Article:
We live in Brisbane, where the live music scene is the best (or one of) in Australia as there are many venues ranging in size with bands most night of the week. I grew up in Sydney and there is nothing close to those options there, so it’s a great place to be a musician and a music fan.

Fun fact: there are more band venues per square kilometre in Brisbane than anywhere else in Australia.

Do you plan to release any singles at any point in the near future?

No new singles planned – as previously mentioned, we released a double-A side in October (FUN4EVRY1/Pinhead (Ramones cover)) but we’ll keep the new tracks for the EP. However, if we have another collaboration, that would be a single release. And we do like collaborating.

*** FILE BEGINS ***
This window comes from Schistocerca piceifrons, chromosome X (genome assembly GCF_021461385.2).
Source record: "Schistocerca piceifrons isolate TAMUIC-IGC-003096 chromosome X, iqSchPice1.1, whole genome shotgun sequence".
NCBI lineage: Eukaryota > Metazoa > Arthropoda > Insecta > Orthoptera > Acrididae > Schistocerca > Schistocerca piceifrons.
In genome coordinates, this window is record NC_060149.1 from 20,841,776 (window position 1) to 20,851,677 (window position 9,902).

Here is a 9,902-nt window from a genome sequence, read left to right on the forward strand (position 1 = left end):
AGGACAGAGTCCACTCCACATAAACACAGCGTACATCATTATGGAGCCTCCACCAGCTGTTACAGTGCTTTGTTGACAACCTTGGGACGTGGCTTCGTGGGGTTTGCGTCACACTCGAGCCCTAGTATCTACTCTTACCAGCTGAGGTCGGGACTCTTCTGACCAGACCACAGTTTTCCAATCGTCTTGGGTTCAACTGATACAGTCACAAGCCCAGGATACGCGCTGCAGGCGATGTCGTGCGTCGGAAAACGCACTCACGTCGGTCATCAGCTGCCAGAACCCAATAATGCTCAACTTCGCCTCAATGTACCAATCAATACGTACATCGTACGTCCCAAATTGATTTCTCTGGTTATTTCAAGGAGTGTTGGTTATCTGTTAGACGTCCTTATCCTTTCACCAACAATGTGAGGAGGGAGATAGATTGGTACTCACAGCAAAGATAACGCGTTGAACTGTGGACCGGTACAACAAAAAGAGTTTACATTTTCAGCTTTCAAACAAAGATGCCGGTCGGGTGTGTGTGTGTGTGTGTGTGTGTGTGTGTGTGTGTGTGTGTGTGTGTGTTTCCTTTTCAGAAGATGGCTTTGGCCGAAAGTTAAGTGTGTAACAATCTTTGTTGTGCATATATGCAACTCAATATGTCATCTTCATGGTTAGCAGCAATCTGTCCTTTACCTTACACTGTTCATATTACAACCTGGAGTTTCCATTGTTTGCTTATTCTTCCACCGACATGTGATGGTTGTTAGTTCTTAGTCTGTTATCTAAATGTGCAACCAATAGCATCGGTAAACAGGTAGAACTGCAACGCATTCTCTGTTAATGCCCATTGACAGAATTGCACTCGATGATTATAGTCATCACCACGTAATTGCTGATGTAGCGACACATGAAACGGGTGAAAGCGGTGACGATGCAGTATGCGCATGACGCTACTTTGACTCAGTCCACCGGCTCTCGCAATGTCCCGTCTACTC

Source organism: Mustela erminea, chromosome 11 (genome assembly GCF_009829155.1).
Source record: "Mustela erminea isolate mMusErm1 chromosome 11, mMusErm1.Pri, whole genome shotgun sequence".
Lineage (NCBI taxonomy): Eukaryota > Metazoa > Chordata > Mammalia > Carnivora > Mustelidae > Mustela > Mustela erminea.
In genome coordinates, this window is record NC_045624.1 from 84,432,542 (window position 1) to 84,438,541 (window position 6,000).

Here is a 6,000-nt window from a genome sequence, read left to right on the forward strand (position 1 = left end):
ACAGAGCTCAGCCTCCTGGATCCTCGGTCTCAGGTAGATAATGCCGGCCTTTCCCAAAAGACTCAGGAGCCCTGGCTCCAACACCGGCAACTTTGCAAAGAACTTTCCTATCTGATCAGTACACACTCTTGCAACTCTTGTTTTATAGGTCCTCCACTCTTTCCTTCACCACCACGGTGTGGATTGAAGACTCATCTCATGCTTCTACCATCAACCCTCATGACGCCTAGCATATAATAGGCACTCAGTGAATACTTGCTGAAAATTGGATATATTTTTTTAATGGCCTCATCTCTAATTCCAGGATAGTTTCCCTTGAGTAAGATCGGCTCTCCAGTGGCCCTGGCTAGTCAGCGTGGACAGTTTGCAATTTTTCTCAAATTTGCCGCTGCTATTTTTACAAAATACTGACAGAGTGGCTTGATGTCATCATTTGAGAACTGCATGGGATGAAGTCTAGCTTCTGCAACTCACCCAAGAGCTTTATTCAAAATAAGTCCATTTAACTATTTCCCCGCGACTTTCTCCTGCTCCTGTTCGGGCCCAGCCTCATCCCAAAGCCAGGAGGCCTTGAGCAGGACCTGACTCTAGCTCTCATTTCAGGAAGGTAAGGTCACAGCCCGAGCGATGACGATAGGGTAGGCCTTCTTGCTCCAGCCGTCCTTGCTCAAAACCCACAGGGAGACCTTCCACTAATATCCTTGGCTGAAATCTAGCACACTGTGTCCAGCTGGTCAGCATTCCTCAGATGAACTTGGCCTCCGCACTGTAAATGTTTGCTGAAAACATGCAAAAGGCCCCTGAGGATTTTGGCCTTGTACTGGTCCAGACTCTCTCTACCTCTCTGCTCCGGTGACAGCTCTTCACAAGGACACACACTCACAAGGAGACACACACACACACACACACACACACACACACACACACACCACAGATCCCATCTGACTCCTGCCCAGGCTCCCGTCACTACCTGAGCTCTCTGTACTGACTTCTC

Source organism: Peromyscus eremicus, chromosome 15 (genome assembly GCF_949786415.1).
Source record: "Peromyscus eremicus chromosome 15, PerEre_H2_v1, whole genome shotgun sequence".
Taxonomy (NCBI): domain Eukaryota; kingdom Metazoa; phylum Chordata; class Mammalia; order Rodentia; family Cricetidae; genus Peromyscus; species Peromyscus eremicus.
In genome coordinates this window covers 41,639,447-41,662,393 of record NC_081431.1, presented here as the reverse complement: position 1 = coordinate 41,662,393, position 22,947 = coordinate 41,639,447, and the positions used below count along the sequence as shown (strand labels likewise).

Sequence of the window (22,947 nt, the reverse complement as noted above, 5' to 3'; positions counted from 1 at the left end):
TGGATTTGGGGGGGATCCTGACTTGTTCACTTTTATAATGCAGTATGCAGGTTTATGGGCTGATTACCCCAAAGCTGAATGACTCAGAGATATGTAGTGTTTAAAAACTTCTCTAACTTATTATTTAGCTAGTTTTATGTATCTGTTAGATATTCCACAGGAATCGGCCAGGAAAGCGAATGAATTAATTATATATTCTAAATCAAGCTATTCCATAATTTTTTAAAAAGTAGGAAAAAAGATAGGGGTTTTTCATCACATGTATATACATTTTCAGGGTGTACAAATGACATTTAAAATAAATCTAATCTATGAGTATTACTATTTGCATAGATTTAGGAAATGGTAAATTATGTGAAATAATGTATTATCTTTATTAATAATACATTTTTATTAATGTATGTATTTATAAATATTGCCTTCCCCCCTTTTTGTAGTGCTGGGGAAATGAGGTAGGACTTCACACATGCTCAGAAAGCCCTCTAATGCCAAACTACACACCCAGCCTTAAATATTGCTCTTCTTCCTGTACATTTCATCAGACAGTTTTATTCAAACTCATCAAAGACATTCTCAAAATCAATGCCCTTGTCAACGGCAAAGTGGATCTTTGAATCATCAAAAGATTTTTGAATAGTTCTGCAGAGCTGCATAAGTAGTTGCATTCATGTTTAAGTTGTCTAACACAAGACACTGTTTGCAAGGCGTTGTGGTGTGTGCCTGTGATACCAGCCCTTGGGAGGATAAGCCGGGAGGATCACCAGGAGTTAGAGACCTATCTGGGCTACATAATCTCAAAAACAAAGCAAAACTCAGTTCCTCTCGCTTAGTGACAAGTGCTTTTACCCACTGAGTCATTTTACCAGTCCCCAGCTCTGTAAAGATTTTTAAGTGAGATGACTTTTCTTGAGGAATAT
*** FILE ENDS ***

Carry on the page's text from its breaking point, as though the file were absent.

What/who influences you most as a band? What have you been listening to recently?

I have always been influenced by music that stops me in my tracks, usually because it would be something I have never heard before. For example, I remember where I was when I heard Living Colour for the first time as their music was like nothing I had heard before (go listen to Funny Vibe if you’re not familiar with Living Colour – unreal), but I also need the music to have energy. Not necessarily fast or heavy music (although that is preferred for me), but just something that makes me move, which we have incorporated as the Karoshi #1 rule – does the music make you dance? If not, it gets reworked or put away.